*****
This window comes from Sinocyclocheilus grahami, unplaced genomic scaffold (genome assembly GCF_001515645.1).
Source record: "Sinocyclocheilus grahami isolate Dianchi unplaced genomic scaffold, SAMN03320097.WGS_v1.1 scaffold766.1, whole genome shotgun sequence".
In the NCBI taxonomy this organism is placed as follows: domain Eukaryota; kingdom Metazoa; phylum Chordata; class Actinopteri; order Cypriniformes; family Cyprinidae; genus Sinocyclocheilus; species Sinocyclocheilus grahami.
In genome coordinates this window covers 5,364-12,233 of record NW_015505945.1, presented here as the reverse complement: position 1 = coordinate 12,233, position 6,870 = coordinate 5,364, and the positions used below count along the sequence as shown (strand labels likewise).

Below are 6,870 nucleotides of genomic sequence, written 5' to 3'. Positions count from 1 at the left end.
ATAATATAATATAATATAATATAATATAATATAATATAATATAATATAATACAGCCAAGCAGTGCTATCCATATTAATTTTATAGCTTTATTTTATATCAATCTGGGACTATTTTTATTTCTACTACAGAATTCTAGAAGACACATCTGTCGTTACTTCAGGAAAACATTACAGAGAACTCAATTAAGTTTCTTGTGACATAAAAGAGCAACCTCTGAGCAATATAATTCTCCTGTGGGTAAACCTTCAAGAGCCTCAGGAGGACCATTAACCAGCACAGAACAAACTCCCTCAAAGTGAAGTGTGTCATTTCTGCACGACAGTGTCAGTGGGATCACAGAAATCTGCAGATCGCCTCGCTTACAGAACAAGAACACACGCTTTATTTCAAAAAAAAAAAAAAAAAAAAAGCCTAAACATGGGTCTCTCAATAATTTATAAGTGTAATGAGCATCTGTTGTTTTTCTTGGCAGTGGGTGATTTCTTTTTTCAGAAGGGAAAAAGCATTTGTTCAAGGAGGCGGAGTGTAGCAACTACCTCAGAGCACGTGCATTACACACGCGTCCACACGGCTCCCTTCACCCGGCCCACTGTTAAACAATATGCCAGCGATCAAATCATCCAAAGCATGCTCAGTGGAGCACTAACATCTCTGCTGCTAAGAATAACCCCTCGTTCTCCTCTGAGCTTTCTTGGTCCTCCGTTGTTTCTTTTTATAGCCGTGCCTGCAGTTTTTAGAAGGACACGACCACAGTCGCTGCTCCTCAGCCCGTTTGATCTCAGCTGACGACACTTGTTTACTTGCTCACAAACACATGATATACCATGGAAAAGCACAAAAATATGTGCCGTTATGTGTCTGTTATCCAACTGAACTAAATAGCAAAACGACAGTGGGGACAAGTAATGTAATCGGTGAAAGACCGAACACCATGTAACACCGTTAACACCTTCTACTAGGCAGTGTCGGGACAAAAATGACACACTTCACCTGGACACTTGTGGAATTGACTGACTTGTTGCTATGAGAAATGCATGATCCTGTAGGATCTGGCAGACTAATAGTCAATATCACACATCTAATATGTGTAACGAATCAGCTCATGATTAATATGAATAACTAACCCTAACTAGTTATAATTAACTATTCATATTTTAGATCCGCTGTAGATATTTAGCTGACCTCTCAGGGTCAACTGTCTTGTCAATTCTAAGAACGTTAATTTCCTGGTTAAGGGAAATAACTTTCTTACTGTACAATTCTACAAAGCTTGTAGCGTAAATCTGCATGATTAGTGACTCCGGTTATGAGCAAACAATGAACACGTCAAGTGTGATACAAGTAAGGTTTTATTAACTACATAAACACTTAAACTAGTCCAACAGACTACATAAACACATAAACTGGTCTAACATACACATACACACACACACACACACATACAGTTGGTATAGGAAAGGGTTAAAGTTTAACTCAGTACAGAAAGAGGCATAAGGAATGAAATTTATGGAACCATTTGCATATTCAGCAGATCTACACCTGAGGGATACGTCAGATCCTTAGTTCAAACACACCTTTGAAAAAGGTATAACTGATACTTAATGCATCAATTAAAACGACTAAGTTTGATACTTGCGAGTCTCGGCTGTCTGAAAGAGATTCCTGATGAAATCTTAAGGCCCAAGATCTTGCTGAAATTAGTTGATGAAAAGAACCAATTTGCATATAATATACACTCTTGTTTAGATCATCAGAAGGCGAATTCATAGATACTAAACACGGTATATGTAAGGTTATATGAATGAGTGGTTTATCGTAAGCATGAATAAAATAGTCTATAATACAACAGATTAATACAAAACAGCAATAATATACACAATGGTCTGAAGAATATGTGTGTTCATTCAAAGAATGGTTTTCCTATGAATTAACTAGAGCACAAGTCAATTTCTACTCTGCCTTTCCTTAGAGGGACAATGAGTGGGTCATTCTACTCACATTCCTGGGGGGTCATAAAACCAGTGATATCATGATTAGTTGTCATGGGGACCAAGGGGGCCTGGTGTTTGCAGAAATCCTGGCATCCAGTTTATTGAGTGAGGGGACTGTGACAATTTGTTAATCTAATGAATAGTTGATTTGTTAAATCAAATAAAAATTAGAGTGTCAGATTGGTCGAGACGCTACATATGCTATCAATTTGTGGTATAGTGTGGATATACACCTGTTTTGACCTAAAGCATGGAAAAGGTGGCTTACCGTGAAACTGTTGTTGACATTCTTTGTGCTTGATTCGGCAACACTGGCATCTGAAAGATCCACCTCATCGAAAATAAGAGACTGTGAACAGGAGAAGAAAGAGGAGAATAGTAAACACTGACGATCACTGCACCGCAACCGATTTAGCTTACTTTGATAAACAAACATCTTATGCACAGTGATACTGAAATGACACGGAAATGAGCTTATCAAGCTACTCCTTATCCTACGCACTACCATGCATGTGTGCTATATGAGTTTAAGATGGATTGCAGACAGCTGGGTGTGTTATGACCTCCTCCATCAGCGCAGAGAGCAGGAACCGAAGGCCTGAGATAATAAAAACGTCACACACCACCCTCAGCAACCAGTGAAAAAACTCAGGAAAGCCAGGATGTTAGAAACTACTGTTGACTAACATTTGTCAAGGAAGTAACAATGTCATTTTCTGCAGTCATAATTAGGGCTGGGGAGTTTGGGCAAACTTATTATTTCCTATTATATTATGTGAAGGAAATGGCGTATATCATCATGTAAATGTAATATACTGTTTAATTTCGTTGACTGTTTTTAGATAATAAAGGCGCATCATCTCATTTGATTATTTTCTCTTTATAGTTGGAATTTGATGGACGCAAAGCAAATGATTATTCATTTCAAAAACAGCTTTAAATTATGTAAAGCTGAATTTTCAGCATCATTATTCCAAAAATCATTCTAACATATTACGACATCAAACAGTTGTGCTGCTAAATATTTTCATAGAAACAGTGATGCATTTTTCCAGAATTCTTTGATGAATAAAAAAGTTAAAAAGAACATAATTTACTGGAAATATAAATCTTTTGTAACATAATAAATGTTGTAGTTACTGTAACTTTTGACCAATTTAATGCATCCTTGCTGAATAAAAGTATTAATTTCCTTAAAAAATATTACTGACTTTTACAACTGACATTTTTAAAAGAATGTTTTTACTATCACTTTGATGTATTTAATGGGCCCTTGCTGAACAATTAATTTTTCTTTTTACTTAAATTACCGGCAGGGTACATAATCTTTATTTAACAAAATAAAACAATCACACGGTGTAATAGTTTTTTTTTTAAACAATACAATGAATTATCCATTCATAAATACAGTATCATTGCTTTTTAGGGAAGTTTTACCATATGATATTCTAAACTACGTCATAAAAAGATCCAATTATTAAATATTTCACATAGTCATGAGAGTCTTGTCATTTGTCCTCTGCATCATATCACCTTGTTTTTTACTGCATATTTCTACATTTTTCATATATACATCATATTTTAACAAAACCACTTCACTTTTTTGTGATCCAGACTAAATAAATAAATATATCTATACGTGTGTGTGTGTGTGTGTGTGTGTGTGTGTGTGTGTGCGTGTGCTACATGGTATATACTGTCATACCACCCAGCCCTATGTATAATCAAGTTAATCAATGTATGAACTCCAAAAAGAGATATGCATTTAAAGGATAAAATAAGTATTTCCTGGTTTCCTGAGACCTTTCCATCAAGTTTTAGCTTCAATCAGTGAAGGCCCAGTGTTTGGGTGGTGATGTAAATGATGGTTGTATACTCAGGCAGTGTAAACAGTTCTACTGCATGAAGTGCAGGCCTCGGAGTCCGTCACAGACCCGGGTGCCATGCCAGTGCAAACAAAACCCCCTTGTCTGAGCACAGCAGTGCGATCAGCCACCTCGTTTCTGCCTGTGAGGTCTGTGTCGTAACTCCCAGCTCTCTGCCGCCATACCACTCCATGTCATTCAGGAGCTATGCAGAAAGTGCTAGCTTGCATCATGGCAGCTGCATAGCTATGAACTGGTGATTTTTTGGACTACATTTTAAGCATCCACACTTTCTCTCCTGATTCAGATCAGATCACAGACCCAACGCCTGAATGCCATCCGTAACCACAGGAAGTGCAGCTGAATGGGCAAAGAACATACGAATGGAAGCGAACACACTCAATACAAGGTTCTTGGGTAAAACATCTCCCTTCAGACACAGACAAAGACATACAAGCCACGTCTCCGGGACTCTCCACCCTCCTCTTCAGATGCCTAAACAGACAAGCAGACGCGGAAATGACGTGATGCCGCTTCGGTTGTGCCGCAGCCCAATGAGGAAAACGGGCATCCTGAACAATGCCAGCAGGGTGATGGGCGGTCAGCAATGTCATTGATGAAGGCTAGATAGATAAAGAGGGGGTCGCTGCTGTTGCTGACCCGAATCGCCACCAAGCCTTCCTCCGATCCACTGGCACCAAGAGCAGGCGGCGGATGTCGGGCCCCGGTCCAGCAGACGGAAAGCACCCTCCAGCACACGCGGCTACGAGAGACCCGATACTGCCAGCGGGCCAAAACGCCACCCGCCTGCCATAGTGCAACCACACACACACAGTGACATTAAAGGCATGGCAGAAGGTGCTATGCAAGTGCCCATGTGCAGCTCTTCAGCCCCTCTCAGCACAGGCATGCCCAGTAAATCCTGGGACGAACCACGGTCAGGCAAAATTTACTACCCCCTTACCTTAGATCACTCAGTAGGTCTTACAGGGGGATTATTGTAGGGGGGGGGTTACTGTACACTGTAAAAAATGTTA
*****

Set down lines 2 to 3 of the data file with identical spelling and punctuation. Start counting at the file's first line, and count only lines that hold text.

Source record: "Sinocyclocheilus grahami isolate Dianchi unplaced genomic scaffold, SAMN03320097.WGS_v1.1 scaffold766.1, whole genome shotgun sequence".
In the NCBI taxonomy this organism is placed as follows: domain Eukaryota; kingdom Metazoa; phylum Chordata; class Actinopteri; order Cypriniformes; family Cyprinidae; genus Sinocyclocheilus; species Sinocyclocheilus grahami.